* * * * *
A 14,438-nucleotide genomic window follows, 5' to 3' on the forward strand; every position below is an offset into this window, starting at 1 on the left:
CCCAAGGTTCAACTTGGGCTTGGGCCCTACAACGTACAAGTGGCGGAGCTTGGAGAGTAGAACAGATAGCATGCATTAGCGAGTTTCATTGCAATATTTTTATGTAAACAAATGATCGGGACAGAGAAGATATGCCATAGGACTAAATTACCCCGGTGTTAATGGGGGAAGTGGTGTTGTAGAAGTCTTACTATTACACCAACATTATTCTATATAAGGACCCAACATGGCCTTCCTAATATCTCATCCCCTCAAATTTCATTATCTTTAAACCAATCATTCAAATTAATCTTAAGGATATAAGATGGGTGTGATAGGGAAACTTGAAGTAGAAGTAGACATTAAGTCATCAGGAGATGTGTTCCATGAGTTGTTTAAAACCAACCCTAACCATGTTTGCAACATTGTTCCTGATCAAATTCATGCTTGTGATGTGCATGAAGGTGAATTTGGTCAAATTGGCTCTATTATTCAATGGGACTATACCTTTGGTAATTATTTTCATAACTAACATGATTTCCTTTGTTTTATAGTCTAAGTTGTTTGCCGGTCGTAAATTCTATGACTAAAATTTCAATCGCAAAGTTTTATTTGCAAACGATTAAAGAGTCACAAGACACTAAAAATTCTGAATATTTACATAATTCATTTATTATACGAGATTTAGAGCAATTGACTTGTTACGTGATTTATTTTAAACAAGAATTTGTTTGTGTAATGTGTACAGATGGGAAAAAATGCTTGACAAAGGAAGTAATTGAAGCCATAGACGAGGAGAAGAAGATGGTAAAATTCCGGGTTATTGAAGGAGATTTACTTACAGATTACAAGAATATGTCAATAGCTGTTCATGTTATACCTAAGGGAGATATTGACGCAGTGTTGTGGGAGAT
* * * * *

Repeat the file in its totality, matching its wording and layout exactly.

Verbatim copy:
A 14,438-nucleotide genomic window follows, 5' to 3' on the forward strand; every position below is an offset into this window, starting at 1 on the left:
CCCAAGGTTCAACTTGGGCTTGGGCCCTACAACGTACAAGTGGCGGAGCTTGGAGAGTAGAACAGATAGCATGCATTAGCGAGTTTCATTGCAATATTTTTATGTAAACAAATGATCGGGACAGAGAAGATATGCCATAGGACTAAATTACCCCGGTGTTAATGGGGGAAGTGGTGTTGTAGAAGTCTTACTATTACACCAACATTATTCTATATAAGGACCCAACATGGCCTTCCTAATATCTCATCCCCTCAAATTTCATTATCTTTAAACCAATCATTCAAATTAATCTTAAGGATATAAGATGGGTGTGATAGGGAAACTTGAAGTAGAAGTAGACATTAAGTCATCAGGAGATGTGTTCCATGAGTTGTTTAAAACCAACCCTAACCATGTTTGCAACATTGTTCCTGATCAAATTCATGCTTGTGATGTGCATGAAGGTGAATTTGGTCAAATTGGCTCTATTATTCAATGGGACTATACCTTTGGTAATTATTTTCATAACTAACATGATTTCCTTTGTTTTATAGTCTAAGTTGTTTGCCGGTCGTAAATTCTATGACTAAAATTTCAATCGCAAAGTTTTATTTGCAAACGATTAAAGAGTCACAAGACACTAAAAATTCTGAATATTTACATAATTCATTTATTATACGAGATTTAGAGCAATTGACTTGTTACGTGATTTATTTTAAACAAGAATTTGTTTGTGTAATGTGTACAGATGGGAAAAAATGCTTGACAAAGGAAGTAATTGAAGCCATAGACGAGGAGAAGAAGATGGTAAAATTCCGGGTTATTGAAGGAGATTTACTTACAGATTACAAGAATATGTCAATAGCTGTTCATGTTATACCTAAGGGAGATATTGACGCAGTGTTGTGGGAGAT